The U.S. is extreme with boozing: A little under a third of American adults don’t drink at all, another 30 percent does about a drink a day, and the top 10 percentile downs a staggering 74 alcoholic beverages a week. Yet, despite all that sloshiness, Americans are drinking and driving less.
New federal stats highlighted by Christopher Ingraham at the Washington Post show that 11 percent of Americans over age 16 self-reported that they drove drunk in the past year. This is for 2014, the year with the latest data — and that’s down from 15 percent in 2002. The number of people driving while on an illicit drug fell from 5 percent to 4.1 percent, and the “cross-faded” few who motored under the influence of both fell from 3.3 percent to 2.4 percent. Predictably, males ages 21 to 25 had the highest drunk-driving rates, because young men are stupid.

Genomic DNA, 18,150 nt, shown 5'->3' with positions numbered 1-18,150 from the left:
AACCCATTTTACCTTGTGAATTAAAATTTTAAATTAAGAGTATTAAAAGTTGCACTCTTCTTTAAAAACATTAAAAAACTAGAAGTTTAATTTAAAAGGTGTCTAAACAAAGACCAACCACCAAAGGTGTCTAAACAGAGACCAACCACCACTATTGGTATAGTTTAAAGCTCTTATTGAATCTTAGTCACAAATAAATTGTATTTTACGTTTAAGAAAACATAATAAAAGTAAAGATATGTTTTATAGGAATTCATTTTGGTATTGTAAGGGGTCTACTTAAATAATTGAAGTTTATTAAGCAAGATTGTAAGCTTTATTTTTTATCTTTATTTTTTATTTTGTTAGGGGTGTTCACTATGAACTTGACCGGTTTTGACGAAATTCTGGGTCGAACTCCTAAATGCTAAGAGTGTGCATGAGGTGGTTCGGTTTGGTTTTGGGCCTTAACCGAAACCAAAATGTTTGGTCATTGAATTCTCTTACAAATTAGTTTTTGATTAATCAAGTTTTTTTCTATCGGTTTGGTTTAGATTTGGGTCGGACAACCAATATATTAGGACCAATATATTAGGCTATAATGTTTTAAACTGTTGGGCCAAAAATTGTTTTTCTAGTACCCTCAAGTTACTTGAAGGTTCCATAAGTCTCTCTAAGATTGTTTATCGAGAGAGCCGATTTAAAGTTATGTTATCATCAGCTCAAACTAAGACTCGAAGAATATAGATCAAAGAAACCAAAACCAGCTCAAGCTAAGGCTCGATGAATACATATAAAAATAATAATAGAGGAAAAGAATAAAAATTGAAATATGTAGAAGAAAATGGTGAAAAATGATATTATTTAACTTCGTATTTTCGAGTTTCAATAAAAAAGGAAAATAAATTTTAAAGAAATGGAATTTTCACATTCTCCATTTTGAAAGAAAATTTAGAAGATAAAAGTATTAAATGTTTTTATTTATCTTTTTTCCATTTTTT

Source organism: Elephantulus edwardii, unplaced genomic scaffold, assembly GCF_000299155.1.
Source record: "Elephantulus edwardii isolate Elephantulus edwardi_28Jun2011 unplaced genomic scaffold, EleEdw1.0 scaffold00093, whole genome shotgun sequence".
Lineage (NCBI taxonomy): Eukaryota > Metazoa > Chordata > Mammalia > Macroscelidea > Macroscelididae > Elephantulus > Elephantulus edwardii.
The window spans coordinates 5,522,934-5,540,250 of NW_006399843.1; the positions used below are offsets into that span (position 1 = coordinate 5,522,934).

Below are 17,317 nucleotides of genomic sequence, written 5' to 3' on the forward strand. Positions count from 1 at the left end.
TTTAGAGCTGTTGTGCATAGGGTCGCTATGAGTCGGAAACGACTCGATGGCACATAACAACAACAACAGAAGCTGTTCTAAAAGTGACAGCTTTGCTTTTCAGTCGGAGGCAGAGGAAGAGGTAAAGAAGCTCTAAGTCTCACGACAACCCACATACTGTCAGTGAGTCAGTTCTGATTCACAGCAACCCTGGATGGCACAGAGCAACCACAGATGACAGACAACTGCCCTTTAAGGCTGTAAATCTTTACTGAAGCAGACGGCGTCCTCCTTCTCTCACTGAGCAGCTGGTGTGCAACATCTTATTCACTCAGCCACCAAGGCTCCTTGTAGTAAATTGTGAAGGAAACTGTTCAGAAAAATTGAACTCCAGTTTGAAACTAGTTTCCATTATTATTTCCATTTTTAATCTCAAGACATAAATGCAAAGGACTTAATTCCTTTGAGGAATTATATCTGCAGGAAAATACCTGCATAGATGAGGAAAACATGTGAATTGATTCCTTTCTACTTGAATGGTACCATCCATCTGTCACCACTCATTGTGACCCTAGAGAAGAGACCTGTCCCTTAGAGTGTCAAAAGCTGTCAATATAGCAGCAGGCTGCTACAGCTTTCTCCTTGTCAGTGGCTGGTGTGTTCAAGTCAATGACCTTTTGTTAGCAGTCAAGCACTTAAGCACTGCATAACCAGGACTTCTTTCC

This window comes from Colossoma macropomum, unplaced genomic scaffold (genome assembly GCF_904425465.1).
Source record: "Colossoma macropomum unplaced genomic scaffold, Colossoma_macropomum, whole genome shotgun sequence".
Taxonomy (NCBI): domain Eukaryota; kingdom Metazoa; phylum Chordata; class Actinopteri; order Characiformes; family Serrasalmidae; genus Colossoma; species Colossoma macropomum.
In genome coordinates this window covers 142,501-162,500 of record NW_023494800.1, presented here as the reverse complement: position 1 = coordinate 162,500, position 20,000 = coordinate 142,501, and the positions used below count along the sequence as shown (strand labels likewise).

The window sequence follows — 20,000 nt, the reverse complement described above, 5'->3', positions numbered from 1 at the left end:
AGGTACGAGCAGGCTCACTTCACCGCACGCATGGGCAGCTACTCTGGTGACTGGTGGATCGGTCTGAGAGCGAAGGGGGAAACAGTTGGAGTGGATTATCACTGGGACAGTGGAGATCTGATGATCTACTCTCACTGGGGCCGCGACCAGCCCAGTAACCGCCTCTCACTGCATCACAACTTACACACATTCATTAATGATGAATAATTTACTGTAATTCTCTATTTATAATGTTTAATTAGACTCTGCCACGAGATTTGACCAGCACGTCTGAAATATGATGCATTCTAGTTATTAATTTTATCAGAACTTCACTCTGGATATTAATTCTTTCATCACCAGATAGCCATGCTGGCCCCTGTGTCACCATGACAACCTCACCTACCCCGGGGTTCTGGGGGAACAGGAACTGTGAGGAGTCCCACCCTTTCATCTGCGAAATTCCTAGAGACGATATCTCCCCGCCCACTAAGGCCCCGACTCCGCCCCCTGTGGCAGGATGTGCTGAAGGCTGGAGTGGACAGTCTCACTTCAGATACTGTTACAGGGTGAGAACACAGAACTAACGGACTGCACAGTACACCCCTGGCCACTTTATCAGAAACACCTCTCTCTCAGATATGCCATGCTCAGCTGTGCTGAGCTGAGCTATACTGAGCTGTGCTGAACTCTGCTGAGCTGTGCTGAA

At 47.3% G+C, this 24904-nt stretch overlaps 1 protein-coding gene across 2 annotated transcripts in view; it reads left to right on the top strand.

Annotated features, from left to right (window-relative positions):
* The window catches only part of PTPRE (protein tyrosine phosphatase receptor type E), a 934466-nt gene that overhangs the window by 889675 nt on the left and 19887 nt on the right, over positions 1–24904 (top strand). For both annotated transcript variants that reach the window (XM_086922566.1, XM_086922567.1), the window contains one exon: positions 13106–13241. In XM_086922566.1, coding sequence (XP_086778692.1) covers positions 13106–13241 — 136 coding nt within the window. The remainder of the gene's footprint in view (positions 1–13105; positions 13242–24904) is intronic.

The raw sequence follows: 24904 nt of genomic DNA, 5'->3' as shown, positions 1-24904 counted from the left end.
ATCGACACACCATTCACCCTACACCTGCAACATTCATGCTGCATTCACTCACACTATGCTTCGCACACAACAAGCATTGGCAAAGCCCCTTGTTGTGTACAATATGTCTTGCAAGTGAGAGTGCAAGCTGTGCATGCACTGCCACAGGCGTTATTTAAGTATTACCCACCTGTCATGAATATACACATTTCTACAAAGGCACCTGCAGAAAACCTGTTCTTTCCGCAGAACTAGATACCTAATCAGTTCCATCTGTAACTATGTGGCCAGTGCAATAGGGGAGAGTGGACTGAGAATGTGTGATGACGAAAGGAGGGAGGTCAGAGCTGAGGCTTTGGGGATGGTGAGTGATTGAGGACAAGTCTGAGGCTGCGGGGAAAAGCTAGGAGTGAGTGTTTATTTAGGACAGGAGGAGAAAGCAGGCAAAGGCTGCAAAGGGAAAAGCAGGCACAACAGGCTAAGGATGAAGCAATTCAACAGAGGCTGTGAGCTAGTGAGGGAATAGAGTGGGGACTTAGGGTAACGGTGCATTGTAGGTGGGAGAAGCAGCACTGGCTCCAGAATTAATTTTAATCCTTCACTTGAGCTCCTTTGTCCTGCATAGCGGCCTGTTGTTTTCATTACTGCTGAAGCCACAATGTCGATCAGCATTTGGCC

As Ingraham notes, there’s statistical “squishiness” here because self-reports are notoriously optimistic — people rate themselves as more attractive, more moral, and better discerners of humor than they actually are. They also all think they’re above-average drivers. Combine that with social desirability bias — the tendency to give answers that make you look good — and things look even squishier. At least the trend is going in the right direction. You can toast to that.